But Rubio never caught on the way that Democrats feared he would. And as actual voting began, he made a series of strategic choices that left the petrified wondering if they'd been overanxious all along. First was a seeming reluctance by Rubio to actually campaign. His aides touted the light footprint he had in early states, while the senator spent more time courting Fox News viewers than eating potluck dinners with voters.  

The inability of the campaign to settle on an early state Rubio would actually win suggested that they he didn't have a well thought out game plan. But a strong showing in Iowa, where he finished a close third to Trump, made momentary believers.

Then came the debate in New Hampshire.

It's unfair, and certainly inaccurate, to say that Rubio's candidacy ended the moment New Jersey Gov. Chris Christie scolded him for being robotic, and Rubio responded with more canned lines. He was on a problematic, if not uncertain, path well before then. But it is true that in those anguished debate minutes, Democrats stopped viewing Rubio as the candidate to fear.

 "I feared [John] Kasich and Rubio at the beginning of this cycle, when Rubio was unscathed," said Ed Rendell, the former Pennsylvania governor and Democratic National Committee chair. "That was formidable. But I think Rubio has been so diminished, not just by Trump, but by the debate as well."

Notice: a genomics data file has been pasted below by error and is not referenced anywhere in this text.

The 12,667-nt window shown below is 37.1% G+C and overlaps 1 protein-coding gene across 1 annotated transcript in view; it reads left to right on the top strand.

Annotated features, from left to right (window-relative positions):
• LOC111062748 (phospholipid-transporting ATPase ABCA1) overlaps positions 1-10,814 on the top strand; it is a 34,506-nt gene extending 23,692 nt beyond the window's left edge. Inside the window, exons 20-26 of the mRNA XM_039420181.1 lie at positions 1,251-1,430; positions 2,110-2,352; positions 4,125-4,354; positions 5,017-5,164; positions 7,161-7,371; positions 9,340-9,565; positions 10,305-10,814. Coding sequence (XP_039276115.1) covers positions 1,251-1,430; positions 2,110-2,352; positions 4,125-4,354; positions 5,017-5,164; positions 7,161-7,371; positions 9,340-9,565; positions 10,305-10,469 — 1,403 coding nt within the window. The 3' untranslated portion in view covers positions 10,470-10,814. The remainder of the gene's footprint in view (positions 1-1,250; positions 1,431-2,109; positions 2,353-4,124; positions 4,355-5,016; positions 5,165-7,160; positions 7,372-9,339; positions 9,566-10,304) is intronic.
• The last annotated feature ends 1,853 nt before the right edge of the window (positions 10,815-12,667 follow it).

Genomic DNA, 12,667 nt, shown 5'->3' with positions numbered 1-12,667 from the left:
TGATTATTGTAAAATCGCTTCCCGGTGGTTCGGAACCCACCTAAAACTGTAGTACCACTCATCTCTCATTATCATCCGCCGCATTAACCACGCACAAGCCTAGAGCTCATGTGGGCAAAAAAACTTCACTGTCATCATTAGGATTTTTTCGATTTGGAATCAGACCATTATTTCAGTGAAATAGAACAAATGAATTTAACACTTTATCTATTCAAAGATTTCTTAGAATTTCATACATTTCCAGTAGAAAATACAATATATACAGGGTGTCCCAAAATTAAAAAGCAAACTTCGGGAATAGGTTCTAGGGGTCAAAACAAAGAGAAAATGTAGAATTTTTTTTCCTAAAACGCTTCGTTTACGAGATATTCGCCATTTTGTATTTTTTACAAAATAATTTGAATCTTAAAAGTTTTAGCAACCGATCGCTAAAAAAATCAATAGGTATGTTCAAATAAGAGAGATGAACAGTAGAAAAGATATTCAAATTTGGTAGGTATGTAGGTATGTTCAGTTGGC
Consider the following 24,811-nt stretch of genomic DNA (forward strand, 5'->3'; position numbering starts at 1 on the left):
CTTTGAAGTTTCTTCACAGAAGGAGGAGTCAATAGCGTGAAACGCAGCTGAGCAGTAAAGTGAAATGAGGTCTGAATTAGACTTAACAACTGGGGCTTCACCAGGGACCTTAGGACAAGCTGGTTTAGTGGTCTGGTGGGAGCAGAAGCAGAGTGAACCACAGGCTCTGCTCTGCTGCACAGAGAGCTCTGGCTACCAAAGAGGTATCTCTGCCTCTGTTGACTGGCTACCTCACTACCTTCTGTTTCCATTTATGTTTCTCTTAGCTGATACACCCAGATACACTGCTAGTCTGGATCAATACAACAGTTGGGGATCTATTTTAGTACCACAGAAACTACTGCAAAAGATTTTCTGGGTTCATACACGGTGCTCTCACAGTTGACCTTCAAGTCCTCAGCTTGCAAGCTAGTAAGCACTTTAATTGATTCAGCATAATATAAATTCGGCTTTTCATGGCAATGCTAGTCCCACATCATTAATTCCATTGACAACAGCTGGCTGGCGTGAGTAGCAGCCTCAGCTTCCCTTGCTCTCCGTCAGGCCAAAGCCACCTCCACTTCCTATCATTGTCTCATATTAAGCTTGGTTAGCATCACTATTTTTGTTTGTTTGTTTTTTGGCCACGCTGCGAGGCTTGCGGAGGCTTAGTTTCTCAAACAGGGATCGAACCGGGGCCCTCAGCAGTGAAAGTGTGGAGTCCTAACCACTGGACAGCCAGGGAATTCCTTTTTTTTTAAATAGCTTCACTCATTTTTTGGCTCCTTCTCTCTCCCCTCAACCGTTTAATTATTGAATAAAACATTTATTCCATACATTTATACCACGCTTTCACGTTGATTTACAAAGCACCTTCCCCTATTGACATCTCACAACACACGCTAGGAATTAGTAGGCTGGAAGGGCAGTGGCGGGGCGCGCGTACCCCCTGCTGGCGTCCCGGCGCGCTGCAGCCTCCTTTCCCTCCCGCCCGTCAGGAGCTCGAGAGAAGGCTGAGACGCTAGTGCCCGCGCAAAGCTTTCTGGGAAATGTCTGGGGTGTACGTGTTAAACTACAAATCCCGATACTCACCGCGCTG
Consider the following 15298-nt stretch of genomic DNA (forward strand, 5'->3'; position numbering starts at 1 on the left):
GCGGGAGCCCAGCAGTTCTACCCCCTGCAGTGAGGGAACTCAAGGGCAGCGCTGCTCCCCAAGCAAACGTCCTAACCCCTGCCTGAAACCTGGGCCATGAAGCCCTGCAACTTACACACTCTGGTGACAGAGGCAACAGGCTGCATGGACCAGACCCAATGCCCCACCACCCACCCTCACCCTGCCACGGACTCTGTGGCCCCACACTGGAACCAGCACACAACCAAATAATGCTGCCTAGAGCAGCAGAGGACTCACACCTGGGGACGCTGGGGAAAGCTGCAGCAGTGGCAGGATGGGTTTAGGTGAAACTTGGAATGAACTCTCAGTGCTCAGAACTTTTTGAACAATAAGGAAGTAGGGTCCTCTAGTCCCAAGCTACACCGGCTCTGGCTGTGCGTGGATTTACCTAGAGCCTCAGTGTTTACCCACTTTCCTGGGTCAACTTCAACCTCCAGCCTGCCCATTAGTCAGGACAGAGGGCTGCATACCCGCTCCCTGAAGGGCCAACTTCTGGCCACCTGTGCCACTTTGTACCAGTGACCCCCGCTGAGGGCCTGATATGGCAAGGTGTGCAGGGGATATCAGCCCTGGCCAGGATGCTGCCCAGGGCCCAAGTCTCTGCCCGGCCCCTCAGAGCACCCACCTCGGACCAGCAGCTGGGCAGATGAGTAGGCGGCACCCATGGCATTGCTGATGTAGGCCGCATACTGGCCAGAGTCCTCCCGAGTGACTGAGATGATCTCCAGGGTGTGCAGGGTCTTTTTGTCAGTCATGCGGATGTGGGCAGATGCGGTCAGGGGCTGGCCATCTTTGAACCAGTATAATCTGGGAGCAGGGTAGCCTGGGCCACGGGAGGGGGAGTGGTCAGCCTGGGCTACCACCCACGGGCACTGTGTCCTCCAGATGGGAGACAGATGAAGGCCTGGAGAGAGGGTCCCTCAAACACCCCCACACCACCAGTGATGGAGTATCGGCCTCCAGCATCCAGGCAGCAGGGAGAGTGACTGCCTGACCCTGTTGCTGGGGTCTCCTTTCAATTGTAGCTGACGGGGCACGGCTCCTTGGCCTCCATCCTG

In the end, Rubio was a checklist candidate -- the type of politician a party would build in a lab, not someone molded by the crucible of a campaign. "He was Kwame Brown basically," said Pfeiffer, referencing one of the great NBA draft busts of all time. "Great on paper, but didn't have the skills to play the game on this level."

Nothing that Rubio did in the closing days of his campaign -- certainly not the schoolyard taunts he launched at Trump -- disabused Democrats of that notion. If anything, it made them question further why they were so frightened to begin with.

"The campaign exposed real flaws in him as a candidate that would have held true in a general election," said a Clinton campaign official. "They essentially ran a campaign based on attrition, waiting out others, as opposed to giving people an affirmative reason to be for him."

Even in the closing weeks, when the alternatives to Rubio dwindled to a bombastic billionaire, the most conservative member of the U.S. Senate, and a governor known for his rhetorical rambling, top Democrats didn't seem to be sweating the Floridian. Perhaps it was the luxury of knowing that he stood little chance of winning. Perhaps it was collective fright over the rise of Trump. But, if anything, Rubio seemed to be a distant third on the list of those candidates the party didn't want to run against.

"If the question is whether or not Marco Rubio is a more difficult candidate to run against than Ted Cruz," said Guy Cecil, chief strategist for Priorities USA, "than the answer is yes. But that's setting the bar a little low."

And so, when Rubio exited the campaign on Tuesday night, there was no sigh of relief from the other party. If anything, there was a bit of ill-timed mockery, a spattering of sympathy, and a collective shrug.

"If you had asked me eight months ago if I would be excited to hear Marco Rubio was getting out of the race, I would have said 'bullet dodged,'" said Pfeiffer. "Now, it doesn't matter."